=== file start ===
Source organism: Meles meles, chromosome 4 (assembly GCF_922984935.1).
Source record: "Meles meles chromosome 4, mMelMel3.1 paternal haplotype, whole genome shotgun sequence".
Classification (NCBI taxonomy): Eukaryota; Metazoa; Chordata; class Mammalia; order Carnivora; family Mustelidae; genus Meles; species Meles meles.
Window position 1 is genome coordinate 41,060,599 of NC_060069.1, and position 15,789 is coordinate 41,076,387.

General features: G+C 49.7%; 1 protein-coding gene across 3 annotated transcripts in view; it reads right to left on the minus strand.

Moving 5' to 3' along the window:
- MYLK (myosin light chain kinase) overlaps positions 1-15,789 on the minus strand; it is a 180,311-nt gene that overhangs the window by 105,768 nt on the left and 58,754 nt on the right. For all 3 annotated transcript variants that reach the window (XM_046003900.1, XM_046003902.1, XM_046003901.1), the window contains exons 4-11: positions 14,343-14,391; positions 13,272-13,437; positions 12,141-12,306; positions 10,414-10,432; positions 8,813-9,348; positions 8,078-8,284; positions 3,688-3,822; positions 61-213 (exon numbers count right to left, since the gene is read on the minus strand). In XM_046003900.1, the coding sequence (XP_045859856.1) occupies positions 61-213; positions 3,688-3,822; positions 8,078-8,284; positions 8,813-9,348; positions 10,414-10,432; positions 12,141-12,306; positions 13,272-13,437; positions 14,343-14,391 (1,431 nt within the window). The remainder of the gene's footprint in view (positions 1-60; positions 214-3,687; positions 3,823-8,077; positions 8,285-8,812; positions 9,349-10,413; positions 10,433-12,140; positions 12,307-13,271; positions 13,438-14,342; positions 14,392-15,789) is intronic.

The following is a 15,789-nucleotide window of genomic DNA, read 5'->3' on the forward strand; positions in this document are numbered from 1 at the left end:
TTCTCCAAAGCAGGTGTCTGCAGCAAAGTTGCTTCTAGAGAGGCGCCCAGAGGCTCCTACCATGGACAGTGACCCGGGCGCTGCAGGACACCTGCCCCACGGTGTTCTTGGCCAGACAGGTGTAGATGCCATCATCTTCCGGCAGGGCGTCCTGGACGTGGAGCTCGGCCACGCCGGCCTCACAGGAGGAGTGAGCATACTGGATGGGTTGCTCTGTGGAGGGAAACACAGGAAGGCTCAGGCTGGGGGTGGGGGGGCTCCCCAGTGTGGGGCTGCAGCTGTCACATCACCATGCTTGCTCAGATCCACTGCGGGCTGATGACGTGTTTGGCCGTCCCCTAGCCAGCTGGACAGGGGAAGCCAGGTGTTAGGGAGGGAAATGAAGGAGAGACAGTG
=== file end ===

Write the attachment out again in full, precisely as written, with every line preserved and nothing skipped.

Source organism: Meles meles, chromosome 4 (assembly GCF_922984935.1).
Source record: "Meles meles chromosome 4, mMelMel3.1 paternal haplotype, whole genome shotgun sequence".
Classification (NCBI taxonomy): Eukaryota; Metazoa; Chordata; class Mammalia; order Carnivora; family Mustelidae; genus Meles; species Meles meles.
Window position 1 is genome coordinate 41,060,599 of NC_060069.1, and position 15,789 is coordinate 41,076,387.

General features: G+C 49.7%; 1 protein-coding gene across 3 annotated transcripts in view; it reads right to left on the minus strand.

Moving 5' to 3' along the window:
- MYLK (myosin light chain kinase) overlaps positions 1-15,789 on the minus strand; it is a 180,311-nt gene that overhangs the window by 105,768 nt on the left and 58,754 nt on the right. For all 3 annotated transcript variants that reach the window (XM_046003900.1, XM_046003902.1, XM_046003901.1), the window contains exons 4-11: positions 14,343-14,391; positions 13,272-13,437; positions 12,141-12,306; positions 10,414-10,432; positions 8,813-9,348; positions 8,078-8,284; positions 3,688-3,822; positions 61-213 (exon numbers count right to left, since the gene is read on the minus strand). In XM_046003900.1, the coding sequence (XP_045859856.1) occupies positions 61-213; positions 3,688-3,822; positions 8,078-8,284; positions 8,813-9,348; positions 10,414-10,432; positions 12,141-12,306; positions 13,272-13,437; positions 14,343-14,391 (1,431 nt within the window). The remainder of the gene's footprint in view (positions 1-60; positions 214-3,687; positions 3,823-8,077; positions 8,285-8,812; positions 9,349-10,413; positions 10,433-12,140; positions 12,307-13,271; positions 13,438-14,342; positions 14,392-15,789) is intronic.

The following is a 15,789-nucleotide window of genomic DNA, read 5'->3' on the forward strand; positions in this document are numbered from 1 at the left end:
TTCTCCAAAGCAGGTGTCTGCAGCAAAGTTGCTTCTAGAGAGGCGCCCAGAGGCTCCTACCATGGACAGTGACCCGGGCGCTGCAGGACACCTGCCCCACGGTGTTCTTGGCCAGACAGGTGTAGATGCCATCATCTTCCGGCAGGGCGTCCTGGACGTGGAGCTCGGCCACGCCGGCCTCACAGGAGGAGTGAGCATACTGGATGGGTTGCTCTGTGGAGGGAAACACAGGAAGGCTCAGGCTGGGGGTGGGGGGGCTCCCCAGTGTGGGGCTGCAGCTGTCACATCACCATGCTTGCTCAGATCCACTGCGGGCTGATGACGTGTTTGGCCGTCCCCTAGCCAGCTGGACAGGGGAAGCCAGGTGTTAGGGAGGGAAATGAAGGAGAGACAGTG